Effects include but are not limited to the flow behavior of digesta (e.g., mean retention time; Schop et al., 2020); influence of digestibility and availability of nutrient and energy (Hooda et al., 2011); the capacity of mucin secretion (Piel et al., 2005); and modulation on hindgut fermentability and microbiome profile (Dikeman and Fahey, 2006; Capuano, 2017).
Additionally, viscosity is likely to influence intestinal health status through its effects on digesta retention time, nutrient digestibility and fermentation kinetic, thereby affecting microbial fermentation of undigested dietary components.
Therefore, the amount of DF and physical-chemical properties of DF contribute to various perspectives on the value of feeding fibrous coproducts.
However, our understanding of whether DF quantity or viscosity plays a greater role in affecting nutrient use, and whether these factors interact to affect intestinal function in growing pigs, needs to improve.
With this premise in mind, our hypothesis was that increased viscosity in high-fiber diets fed to pigs could cause a greater negative effect on nutrient digestibility when combined with other types of fiber.
In order to assess the exclusive role of viscosity on nutrient use and digestive physiology, carboxymethyl cellulose (CMC), a viscous, nonfermentable polysaccharide, was used since CMC has long been used as a viscosity modifier in food applications.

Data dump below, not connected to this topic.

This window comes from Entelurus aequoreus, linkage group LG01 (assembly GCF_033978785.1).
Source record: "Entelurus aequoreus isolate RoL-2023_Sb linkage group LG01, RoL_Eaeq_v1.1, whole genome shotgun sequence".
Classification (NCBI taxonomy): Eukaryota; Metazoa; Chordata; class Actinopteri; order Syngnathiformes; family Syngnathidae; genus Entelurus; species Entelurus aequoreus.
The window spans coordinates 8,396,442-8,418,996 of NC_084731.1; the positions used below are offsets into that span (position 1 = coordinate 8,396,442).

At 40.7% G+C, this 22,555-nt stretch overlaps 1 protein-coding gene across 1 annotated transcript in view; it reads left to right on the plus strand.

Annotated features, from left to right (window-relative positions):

To evaluate the effect of DF quantity, we used DDGS, as it is a nutrient-dense source of fiber commonly used in swine diets in North America and globally.
Our Integrated Animal System Biology Team in the University of Minnesota conducted an experiment to test whether the quantity of DF that interacts with viscosity affected nutrient digestibility and intestinal physiology in growing pigs (Table 1).
Barrows were surgically equipped with a T-cannula about 4 inches before the ileocecal valve to collect digesta for determining digestibility. After a recovery period, 36 barrows were allotted to six blocks of six pigs with similar initial body weight (BW). Pigs (n = 6/treatment; BW = 26.5 ± 3.9 kg) within each block were fed either corn-soybean meal (CSBM) or CSBM plus 30% DDGS basal diets with three levels of viscosity (low, medium and high) using cellulose, medium-viscous CMC and high-viscous CMC, respectively, for 29 days.
All six diets were formulated to meet nutrient requirements for growing pigs, containing the same amount of metabolizable energy at 3,300 kcal/kg diet. On days 27 and 28, ileal digesta were collected to calculate apparent ileal digestibility (AID).
In addition, pigs were euthanized on Day 29 to measure activity of digestive enzymes, and changes in intestinal morphology and gene expression of nutrient transporters. Here, only AID and growth performance will be presented and discussed.